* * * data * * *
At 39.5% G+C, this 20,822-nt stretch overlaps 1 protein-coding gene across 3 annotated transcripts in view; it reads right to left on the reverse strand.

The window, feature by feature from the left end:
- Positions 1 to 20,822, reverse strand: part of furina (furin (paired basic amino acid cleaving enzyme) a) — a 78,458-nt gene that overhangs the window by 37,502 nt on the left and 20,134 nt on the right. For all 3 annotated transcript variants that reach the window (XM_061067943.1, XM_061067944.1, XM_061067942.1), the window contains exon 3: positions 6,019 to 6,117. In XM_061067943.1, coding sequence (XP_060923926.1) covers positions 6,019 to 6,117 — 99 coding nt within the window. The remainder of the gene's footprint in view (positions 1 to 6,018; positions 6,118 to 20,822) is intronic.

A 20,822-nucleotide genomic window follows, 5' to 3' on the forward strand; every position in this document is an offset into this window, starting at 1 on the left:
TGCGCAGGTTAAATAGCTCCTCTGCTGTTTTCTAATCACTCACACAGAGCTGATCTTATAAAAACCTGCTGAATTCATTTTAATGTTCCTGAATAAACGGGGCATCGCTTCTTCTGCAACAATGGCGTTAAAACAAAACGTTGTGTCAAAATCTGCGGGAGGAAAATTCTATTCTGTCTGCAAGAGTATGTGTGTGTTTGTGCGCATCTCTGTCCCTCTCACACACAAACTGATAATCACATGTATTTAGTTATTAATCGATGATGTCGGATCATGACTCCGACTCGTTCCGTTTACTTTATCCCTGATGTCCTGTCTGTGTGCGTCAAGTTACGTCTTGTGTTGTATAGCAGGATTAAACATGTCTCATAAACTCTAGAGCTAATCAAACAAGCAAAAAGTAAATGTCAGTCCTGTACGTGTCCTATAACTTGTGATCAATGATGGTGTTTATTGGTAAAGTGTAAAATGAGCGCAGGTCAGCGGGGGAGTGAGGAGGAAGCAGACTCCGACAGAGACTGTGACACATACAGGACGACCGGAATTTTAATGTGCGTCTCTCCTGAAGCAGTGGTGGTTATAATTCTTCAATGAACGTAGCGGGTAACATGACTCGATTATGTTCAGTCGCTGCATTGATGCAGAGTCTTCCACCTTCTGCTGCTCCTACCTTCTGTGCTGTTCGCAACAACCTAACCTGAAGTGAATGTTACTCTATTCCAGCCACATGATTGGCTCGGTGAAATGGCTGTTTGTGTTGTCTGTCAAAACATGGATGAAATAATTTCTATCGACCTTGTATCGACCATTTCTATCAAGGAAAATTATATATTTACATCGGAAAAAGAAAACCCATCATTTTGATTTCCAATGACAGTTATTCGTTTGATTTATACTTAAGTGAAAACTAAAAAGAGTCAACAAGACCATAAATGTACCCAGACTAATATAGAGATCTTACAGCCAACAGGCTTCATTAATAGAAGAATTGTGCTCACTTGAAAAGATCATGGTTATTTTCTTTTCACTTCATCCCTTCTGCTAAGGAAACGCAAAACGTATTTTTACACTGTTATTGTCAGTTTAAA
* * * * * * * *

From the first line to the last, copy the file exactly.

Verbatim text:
At 39.5% G+C, this 20,822-nt stretch overlaps 1 protein-coding gene across 3 annotated transcripts in view; it reads right to left on the reverse strand.

The window, feature by feature from the left end:
- Positions 1 to 20,822, reverse strand: part of furina (furin (paired basic amino acid cleaving enzyme) a) — a 78,458-nt gene that overhangs the window by 37,502 nt on the left and 20,134 nt on the right. For all 3 annotated transcript variants that reach the window (XM_061067943.1, XM_061067944.1, XM_061067942.1), the window contains exon 3: positions 6,019 to 6,117. In XM_061067943.1, coding sequence (XP_060923926.1) covers positions 6,019 to 6,117 — 99 coding nt within the window. The remainder of the gene's footprint in view (positions 1 to 6,018; positions 6,118 to 20,822) is intronic.

A 20,822-nucleotide genomic window follows, 5' to 3' on the forward strand; every position in this document is an offset into this window, starting at 1 on the left:
TGCGCAGGTTAAATAGCTCCTCTGCTGTTTTCTAATCACTCACACAGAGCTGATCTTATAAAAACCTGCTGAATTCATTTTAATGTTCCTGAATAAACGGGGCATCGCTTCTTCTGCAACAATGGCGTTAAAACAAAACGTTGTGTCAAAATCTGCGGGAGGAAAATTCTATTCTGTCTGCAAGAGTATGTGTGTGTTTGTGCGCATCTCTGTCCCTCTCACACACAAACTGATAATCACATGTATTTAGTTATTAATCGATGATGTCGGATCATGACTCCGACTCGTTCCGTTTACTTTATCCCTGATGTCCTGTCTGTGTGCGTCAAGTTACGTCTTGTGTTGTATAGCAGGATTAAACATGTCTCATAAACTCTAGAGCTAATCAAACAAGCAAAAAGTAAATGTCAGTCCTGTACGTGTCCTATAACTTGTGATCAATGATGGTGTTTATTGGTAAAGTGTAAAATGAGCGCAGGTCAGCGGGGGAGTGAGGAGGAAGCAGACTCCGACAGAGACTGTGACACATACAGGACGACCGGAATTTTAATGTGCGTCTCTCCTGAAGCAGTGGTGGTTATAATTCTTCAATGAACGTAGCGGGTAACATGACTCGATTATGTTCAGTCGCTGCATTGATGCAGAGTCTTCCACCTTCTGCTGCTCCTACCTTCTGTGCTGTTCGCAACAACCTAACCTGAAGTGAATGTTACTCTATTCCAGCCACATGATTGGCTCGGTGAAATGGCTGTTTGTGTTGTCTGTCAAAACATGGATGAAATAATTTCTATCGACCTTGTATCGACCATTTCTATCAAGGAAAATTATATATTTACATCGGAAAAAGAAAACCCATCATTTTGATTTCCAATGACAGTTATTCGTTTGATTTATACTTAAGTGAAAACTAAAAAGAGTCAACAAGACCATAAATGTACCCAGACTAATATAGAGATCTTACAGCCAACAGGCTTCATTAATAGAAGAATTGTGCTCACTTGAAAAGATCATGGTTATTTTCTTTTCACTTCATCCCTTCTGCTAAGGAAACGCAAAACGTATTTTTACACTGTTATTGTCAGTTTAAA